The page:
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Klark Byrd

Byrd: There's room for a third political choice

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Byrd: There's room for a third political choice
Dickinson North Dakota 1815 1st Street West 58602

Last weekend while walking the Dickinson State University lawn taking in the Arts Roundup with my wife and son, we were approached by a gentleman asking for our signature on a petition to keep the Libertarian party on the state's ballot. We joined the growing list of signatures, believing that North Dakota's -- and the nation's -- greatest chance for success will be a result of choice.

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America is, for the most part, led by a two-party system. On the right, Republicans. On the left, Democrats. The nation's political system is designed to keep these two parties at the top. The rest must fight tooth and nail just to get on a ballot only to then be excluded from the national debate scene.

That exclusion, coupled with a lack of coverage from the national media, sets any other party up for failure, even in this day and age of widespread Internet use. But people are growing increasingly weary of the two-party system, primarily because it has brought Congress to a grinding halt and it has produced less-than-desirable candidates for the presidency.

As it pertains to Congress -- which has an approval rating somewhere around 10 percent -- Liz Fedor of MinnPost.com wrote in June 2012 that "Americans are losing faith in the two-party political system, because it is producing too many elected officials who make partisan speeches instead of leading. Congress is Exhibit A in showcasing this political malady."

Eighty-nine percent of respondents in a Debate.org polling say that America's two-party system is flawed. Respondent RC1201 wrote, "Who really falls 100 (percent) into one side of the two main parties? That's what I thought. Politics now is focused on keeping people in power and not solving problems. Why can't someone be conservative on some issues and a little more liberal on other issues (or vice versa)?

"The two-party system creates hate and division in our country. We don't get anything done because it has become a popularity contest of two extremes. They do not let moderates within their party have a chance. It's all about winning and election, not working to help our country."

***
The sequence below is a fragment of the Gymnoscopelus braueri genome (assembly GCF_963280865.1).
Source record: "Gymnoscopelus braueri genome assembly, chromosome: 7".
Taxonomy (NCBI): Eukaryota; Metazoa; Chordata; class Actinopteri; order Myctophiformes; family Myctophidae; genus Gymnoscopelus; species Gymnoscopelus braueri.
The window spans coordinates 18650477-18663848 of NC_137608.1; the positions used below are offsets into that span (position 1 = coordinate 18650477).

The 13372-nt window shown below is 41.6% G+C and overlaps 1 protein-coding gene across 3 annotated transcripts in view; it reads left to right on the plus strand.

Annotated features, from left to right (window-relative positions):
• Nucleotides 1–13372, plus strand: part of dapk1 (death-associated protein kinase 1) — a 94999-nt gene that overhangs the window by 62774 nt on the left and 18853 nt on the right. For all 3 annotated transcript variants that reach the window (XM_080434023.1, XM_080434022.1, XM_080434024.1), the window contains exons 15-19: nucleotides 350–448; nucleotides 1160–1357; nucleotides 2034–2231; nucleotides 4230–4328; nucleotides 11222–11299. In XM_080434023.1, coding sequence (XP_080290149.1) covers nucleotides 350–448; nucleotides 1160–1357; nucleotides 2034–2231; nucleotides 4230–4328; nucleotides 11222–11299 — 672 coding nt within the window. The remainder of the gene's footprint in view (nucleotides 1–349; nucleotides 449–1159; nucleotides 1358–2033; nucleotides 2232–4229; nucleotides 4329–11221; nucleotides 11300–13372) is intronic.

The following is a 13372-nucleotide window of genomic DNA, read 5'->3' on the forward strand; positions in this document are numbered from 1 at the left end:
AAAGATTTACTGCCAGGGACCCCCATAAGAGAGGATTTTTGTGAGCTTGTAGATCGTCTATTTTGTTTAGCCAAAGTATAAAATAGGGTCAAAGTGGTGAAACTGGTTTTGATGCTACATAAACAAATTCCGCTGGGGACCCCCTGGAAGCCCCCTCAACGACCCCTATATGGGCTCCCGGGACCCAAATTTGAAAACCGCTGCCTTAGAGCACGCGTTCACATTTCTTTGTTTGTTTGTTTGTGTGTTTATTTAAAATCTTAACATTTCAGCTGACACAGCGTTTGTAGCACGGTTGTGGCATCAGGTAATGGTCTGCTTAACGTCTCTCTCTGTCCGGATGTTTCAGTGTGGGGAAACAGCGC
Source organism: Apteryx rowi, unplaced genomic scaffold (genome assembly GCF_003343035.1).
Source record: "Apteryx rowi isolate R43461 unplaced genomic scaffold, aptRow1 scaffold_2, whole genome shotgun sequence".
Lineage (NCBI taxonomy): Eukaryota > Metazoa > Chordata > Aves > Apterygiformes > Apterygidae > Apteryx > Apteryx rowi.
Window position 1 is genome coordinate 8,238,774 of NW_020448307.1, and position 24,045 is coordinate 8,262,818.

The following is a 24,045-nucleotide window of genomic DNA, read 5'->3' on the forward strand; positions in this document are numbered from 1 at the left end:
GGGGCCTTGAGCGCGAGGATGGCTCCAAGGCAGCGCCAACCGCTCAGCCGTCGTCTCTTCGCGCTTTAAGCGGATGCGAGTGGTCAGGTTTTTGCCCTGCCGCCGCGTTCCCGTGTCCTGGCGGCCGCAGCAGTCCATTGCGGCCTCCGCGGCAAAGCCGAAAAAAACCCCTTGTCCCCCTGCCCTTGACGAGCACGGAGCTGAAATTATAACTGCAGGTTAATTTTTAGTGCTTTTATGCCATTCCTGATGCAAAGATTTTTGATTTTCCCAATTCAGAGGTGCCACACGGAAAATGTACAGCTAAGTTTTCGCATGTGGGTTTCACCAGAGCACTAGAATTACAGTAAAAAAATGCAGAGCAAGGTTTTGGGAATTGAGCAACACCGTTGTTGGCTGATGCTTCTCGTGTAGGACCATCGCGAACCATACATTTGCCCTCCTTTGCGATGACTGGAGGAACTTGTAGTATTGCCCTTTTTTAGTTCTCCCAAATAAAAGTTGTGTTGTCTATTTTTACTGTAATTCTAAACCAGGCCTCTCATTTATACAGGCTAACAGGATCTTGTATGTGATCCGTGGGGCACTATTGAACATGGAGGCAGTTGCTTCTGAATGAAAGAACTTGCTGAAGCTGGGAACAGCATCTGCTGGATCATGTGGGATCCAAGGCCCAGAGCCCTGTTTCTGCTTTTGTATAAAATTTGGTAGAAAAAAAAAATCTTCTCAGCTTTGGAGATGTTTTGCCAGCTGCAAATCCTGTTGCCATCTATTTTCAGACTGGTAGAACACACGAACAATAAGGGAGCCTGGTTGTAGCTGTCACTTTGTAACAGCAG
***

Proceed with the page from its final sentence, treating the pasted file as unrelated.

On the other side of the argument, w00tboycomic writes, "I do not feel that America's two-party system is flawed. I do not believe that it is the system that is flawed. I believe it is the people in the system themselves that are flawed. Politics in general has become a popularity contest instead of a government. When government first came about it America it was supposed to be for the people by the people. The problem now is that the government no longer works for the people, it is now the people that work for the government. More like a dictatorship then a democratic republic."

These respondents may have clicked a different answer, but they're arguments boiled down to the same point: Politics in America has become a popularity contest and all players in the two-party system are focused on one goal -- getting elected.

Do we need any more proof other than to look to Sen. John McCain, R-Ariz., who when asked why Republicans were suddenly concerned with reforming the nation's immigration laws said it comes down to one thing -- elections.

Republicans took a spanking on the national stage last year when Democrat Barack Obama was reelected over the GOP's candidate, Mitt Romney. Since then, all we hear about is the Republican party's attempt to dissect its mistakes and its need to revamp itself to seem more appealing to women, youth and minorities.

Ask some people and they might tell you Republicans are viewed as crusty old Bible-thumping fuddy-duddies stuck in their ways and leaning right so heavily they'll soon be perpendicular to the horizon. Ask others and they might say Democrats are viewed as flip-flop wearing "all we need is love" socialists so in love with saving the earth they're willing to tax you into the same poverty they're trying to save you from.

Why can't I be down the middle? Why can we not support a fiscally conservative attitude while not giving two sticks about what happens in our neighbors' bedroom? Or, on the flip side, why can we not care about who marries who while supporting a spend-it-like-there's-no-tomorrow attitude?

I believe there are more political views than what's offered by the Democrats or the Republicans. It's largely why I voted for Libertarian candidate Gary Johnson, a former Republican governor of New Mexico, in the last presidential election. I didn't agree 100 percent with what his party wants to accomplish if in control of our federal government, but I agreed with him much more than Obama or Romney. I can proudly say I cast a vote for a candidate whom I supported, not just cast a vote so I could take one from the other guy.

Sometimes I wonder if there is a two-party system left. Can anyone spot the difference between the Obama administration and the Bush administration? Is there really only one party with the national bickering meant to make us believe a two-party system still exists? Maybe that's why some of us think the two-party system is failing.

Either way, it's hard to argue against the fact that America's been brought to her knees by the current political system. Everyone who signed the petition -- regardless of whether you're a Republican, Democrat or any other party affiliate -- offered their country a hand to help her stand upright, tall and proud.

As someone who is nonpartisan, I thank you for your support to offer choice in the state of North Dakota.

Klark Byrd is the news editor for The Dickinson Press. Email him at kbyrd@thedickinsonpress.com or tweet him at klarkbyrd.

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